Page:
2 December 2014

Tomorrow night Transparency International will publish its 20th annual Corruption Perceptions Index.  This year the index reports on the extent to which a panel of experts assess  corruption levels in the public administration of 175 countries (two fewer than in 2013).

The favourable perception that subject matters experts have consistently held of standards of integrity in government agencies has meant that New Zealand has never slipped lower than 4th on the index (in 1997 and 1998).  In the foundation CPI New Zealand was ranked as the least corrupt of the 41 countries assessed.   That ranking was consolidated in successive years, until in 2006 New Zealand was again ranked as the least corrupt.  It has kept that status in each index over the last eight years, in some years ranking equally with others.  The characteristics of the countries being added to the index have not increased the challenge to New Zealand’s ranking.

What is interesting is that the component surveys – including those managed by Bertelsmann, the Economist, Freedom House, World Economic Forum, World Bank etc  – often rank New Zealand below the Scandinavian countries because of other commercial and governance factors but the methodology used by Transparency International seems favourable to the New Zealand situation.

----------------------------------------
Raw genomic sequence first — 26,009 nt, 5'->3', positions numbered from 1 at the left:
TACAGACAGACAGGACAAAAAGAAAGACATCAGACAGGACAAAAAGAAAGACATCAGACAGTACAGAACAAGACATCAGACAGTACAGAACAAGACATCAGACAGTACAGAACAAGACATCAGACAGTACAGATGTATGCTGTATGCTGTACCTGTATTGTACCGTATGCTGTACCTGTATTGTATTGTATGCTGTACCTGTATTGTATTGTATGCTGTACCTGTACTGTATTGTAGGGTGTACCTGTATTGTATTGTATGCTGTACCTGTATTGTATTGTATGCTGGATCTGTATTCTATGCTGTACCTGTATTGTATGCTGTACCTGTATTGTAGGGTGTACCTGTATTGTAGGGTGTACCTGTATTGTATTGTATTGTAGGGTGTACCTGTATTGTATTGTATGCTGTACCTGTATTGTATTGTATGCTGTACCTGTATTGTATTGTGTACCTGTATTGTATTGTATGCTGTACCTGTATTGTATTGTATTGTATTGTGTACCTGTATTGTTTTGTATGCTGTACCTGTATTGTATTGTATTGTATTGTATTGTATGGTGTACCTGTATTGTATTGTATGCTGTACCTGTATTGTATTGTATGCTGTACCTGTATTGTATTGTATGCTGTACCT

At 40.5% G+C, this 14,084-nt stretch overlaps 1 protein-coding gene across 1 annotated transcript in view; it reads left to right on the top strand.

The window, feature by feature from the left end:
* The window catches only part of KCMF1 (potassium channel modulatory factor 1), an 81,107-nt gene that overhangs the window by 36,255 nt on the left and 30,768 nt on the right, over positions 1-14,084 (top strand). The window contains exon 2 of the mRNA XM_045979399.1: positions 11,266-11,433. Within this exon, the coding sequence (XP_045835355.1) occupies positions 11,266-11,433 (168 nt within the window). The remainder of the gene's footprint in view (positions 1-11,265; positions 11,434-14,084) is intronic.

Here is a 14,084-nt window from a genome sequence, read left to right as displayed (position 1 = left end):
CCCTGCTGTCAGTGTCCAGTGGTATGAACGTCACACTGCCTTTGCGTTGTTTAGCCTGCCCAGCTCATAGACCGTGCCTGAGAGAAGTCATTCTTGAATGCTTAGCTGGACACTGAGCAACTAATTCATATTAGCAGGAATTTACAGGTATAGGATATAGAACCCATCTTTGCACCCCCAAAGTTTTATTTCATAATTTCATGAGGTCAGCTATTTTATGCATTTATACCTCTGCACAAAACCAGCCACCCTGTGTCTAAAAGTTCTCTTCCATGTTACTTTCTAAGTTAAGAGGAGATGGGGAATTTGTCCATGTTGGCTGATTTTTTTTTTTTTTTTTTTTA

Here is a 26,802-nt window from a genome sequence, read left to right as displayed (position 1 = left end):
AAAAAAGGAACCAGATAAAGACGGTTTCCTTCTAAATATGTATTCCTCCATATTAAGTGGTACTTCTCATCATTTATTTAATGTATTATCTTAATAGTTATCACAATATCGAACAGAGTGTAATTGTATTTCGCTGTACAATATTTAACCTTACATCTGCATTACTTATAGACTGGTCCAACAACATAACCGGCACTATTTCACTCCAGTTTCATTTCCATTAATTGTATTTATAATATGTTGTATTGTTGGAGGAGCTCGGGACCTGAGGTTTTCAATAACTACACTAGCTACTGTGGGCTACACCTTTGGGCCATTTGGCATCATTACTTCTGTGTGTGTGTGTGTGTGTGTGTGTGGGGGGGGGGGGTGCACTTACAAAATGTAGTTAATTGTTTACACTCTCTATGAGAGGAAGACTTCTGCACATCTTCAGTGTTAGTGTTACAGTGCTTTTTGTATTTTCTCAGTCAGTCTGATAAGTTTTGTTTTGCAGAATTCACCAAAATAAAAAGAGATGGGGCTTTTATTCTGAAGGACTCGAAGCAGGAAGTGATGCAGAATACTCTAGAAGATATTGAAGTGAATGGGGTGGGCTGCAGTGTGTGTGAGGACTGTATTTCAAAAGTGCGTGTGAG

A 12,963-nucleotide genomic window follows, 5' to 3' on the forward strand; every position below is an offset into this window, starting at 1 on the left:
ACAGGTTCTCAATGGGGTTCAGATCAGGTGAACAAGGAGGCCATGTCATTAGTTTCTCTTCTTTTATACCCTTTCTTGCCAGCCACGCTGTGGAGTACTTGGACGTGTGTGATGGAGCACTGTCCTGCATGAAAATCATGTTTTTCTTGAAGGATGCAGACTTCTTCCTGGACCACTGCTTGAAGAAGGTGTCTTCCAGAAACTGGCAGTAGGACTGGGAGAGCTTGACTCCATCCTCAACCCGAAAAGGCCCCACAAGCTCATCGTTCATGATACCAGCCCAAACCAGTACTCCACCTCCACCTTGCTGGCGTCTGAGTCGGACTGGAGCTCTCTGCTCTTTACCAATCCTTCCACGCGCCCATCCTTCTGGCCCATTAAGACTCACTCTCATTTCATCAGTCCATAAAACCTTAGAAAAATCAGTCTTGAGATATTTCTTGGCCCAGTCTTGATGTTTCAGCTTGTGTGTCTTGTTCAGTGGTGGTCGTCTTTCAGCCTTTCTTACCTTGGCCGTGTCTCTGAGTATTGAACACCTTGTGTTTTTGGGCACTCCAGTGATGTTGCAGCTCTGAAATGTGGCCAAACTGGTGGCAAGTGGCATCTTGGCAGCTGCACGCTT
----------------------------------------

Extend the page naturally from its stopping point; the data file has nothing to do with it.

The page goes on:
The leading CPI countries all have relatively small populations – ranging from Iceland at 320,000 through to Sweden as the largest of the Scandinavians with 8.9 million (the 89th largest country by population). Denmark has the 114th largest population ( 5.6 million) followed by Finland in 115th and Singapore in 116th (both about  5.4 million), Norway in 118th (5.1 million), New Zealand as 124th largest population (at 4.5 million), and Iceland in 182nd by population. But as many of the most corrupt states are the smallest, size and governance integrity do not necessarily correlate.

A range of surveys this year continue ranking New Zealand well.  The latest relevant indicators are possibly the World Bank Doing Business survey released in October ( New Zealand overall 2nd), the Legatum Prosperity Index (down from 2nd to 3rd), TRACE Matrix (3rd), Global Peace Index (4th), Forbes Best Countries for Business ( 2nd), OECD Better Life Index and so on.

The New Zealand position is unlikely to change markedly in tomorrow’s CPI.

Similarly Denmark ranked equally least corrupt last year is unlikely to change much , with a major commercial fraud uncovered in November being too recent to influence the assessment.